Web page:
Here, we build on those efforts to progress further towards a complete map of Europe’s primary forests. First, we secured permission from all data holders to release all data with open-access. Second, we aggregated and harmonized 16 additional regional-to-continental spatial datasets to now cover a total of 48 independent datasets. The EPDF v2.0 contains 18,411 non-overlapping primary forest patches (plus 299 point features) covering an area of 41.1 Mha (37.4 Mha in European Russia alone; Fig. 1) across 33 countries (Table 1)33. Key improvements of this new database include (a) filling major regional gaps, including European Russia, the Balkan Peninsula, the Pyrenees and the Baltic region, (2) mapping potential primary forests for Sweden and Norway (additional 16,311 polygons and 2.5 Mha - Fig. 2), two key regions where complete inventories are currently unavailable, and (3) an update of our literature review to January 2019.

Fig. 1
figure 1

Overview of the primary forest patches contained in the EPFD v2.0. Both points and polygons were magnified to improve visibility.

Table 1 Summary of primary forest data across European countries.
Fig. 2
figure 2

Overview of the maps of potential primary forests of Sweden and Norway.


Primary forest definition

Defining primary forests is controversial, and a range of different definitions have been put forward over the years22. In this paper, as in our previous work, we follow the FAO definition that defines primary forests34 as “naturally regenerated forest of native tree species, where there are no clearly visible indications of human activities and the ecological processes are not significantly disturbed”.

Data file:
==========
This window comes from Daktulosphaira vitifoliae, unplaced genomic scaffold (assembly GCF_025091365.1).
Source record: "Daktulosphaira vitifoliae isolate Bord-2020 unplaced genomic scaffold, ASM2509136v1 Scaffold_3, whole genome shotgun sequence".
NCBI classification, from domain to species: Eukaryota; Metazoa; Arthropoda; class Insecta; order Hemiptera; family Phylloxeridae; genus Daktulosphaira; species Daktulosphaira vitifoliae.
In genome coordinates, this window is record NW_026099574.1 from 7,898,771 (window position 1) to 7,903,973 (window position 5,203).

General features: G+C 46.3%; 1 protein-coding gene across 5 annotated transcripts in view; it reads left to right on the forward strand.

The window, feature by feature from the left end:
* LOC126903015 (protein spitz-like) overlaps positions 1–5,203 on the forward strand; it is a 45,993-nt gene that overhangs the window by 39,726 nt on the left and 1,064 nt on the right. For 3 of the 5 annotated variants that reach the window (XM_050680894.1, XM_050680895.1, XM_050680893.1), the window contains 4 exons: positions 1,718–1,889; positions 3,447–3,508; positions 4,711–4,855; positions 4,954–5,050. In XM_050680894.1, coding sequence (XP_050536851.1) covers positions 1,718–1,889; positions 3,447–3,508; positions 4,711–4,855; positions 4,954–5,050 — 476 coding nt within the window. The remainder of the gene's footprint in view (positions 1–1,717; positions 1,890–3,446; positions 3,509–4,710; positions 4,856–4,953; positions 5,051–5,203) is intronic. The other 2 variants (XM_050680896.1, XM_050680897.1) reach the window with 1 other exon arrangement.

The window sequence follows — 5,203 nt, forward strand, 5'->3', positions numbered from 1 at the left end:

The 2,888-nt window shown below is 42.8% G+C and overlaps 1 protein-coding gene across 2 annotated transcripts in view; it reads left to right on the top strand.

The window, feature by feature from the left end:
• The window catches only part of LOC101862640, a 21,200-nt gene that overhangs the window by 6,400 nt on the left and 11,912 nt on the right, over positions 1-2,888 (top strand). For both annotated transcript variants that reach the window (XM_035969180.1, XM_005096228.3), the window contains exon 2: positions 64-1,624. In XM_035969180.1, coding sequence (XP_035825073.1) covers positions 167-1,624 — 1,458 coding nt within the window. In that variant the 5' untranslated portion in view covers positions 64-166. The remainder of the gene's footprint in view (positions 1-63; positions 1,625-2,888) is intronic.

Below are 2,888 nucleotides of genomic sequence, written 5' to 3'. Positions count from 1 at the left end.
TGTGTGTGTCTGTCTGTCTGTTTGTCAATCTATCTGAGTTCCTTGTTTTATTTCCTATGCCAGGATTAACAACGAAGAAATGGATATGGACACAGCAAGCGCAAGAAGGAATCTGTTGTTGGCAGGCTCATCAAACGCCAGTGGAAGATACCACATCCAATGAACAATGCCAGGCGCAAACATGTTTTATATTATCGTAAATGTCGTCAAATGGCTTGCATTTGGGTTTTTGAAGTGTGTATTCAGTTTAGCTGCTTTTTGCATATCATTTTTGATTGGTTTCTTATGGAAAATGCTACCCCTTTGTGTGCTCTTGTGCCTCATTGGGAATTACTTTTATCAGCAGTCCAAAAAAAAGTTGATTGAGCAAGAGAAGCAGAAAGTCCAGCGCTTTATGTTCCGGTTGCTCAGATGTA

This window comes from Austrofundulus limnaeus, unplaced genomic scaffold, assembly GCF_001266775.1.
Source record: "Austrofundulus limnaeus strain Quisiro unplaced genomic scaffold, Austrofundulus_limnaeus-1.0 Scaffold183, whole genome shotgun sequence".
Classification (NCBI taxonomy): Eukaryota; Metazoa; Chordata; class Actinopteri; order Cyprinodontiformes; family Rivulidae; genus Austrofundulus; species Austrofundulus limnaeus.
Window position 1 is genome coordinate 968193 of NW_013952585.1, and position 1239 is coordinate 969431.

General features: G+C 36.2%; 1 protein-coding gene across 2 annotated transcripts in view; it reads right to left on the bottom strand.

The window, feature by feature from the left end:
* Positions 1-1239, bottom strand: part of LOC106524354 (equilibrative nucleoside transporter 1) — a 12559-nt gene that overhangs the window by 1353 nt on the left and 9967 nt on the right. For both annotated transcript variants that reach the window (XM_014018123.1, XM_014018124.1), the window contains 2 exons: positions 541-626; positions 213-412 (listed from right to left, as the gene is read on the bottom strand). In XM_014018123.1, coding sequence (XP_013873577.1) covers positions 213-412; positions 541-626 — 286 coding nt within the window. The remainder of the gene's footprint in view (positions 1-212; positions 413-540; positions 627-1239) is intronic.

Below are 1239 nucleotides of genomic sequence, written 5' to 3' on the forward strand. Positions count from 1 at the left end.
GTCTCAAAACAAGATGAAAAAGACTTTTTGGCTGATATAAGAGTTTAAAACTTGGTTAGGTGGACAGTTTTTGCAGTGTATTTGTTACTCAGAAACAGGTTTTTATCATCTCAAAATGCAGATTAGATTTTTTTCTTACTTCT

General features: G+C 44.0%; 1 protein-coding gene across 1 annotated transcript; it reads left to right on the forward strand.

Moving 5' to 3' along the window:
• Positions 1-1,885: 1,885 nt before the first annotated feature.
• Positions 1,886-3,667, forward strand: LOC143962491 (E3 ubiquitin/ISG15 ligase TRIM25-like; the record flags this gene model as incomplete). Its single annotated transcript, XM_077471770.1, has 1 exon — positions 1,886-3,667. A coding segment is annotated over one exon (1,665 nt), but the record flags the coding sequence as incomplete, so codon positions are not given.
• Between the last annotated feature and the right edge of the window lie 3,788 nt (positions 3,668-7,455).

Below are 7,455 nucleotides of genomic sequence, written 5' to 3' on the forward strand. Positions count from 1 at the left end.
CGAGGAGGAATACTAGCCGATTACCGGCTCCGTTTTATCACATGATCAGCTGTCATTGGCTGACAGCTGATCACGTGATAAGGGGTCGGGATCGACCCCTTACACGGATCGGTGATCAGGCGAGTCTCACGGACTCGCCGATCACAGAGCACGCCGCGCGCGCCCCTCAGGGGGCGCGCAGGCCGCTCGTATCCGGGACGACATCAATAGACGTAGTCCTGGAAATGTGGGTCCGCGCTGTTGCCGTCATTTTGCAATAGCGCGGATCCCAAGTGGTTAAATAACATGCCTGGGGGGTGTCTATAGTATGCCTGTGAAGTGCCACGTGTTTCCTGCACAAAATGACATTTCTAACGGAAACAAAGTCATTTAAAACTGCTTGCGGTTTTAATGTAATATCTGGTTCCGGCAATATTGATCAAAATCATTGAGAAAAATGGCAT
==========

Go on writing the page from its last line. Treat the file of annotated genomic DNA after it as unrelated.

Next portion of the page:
We operationalized this definition using the framework proposed by Buchwald35, where ‘primary forest’ is used as an umbrella term to include forests with different levels of naturalness, such as primeval, virgin, near‐virgin, old‐growth and long‐untouched forests. Based on this framework, a forest qualifies as primary if the signs of former human impacts, if any, are strongly blurred due to decades (at least 60–80 years) after the end of forest management35. This time limit, however, depends on how modified the forest was at the starting point, and only applies in the case of traditional management, such as patch felling, partial coppicing, or selective logging. Stands regenerating naturally after a clear cut would therefore require a longer time period to be considered a primary forest (i.e., 60–80 years plus the length of a typical rotation cycle). Our definition of primary forests, therefore, does not imply that these forests were never cleared or disturbed by humans. We consider this is in line with the Convention of Biological Diversity (CBD,, acknowledging that the concept of primary forests has a different connotation in Europe than in the rest of the world.

Finally, our collection of primary forests includes mainly old-growth, late-successional forests, but also some early seral stages and young forests that originated after natural disturbances and natural regeneration, without subsequent management. In case of large primary forest tracts (>250 ha), our polygons can also locally include land not covered by trees.

Data collection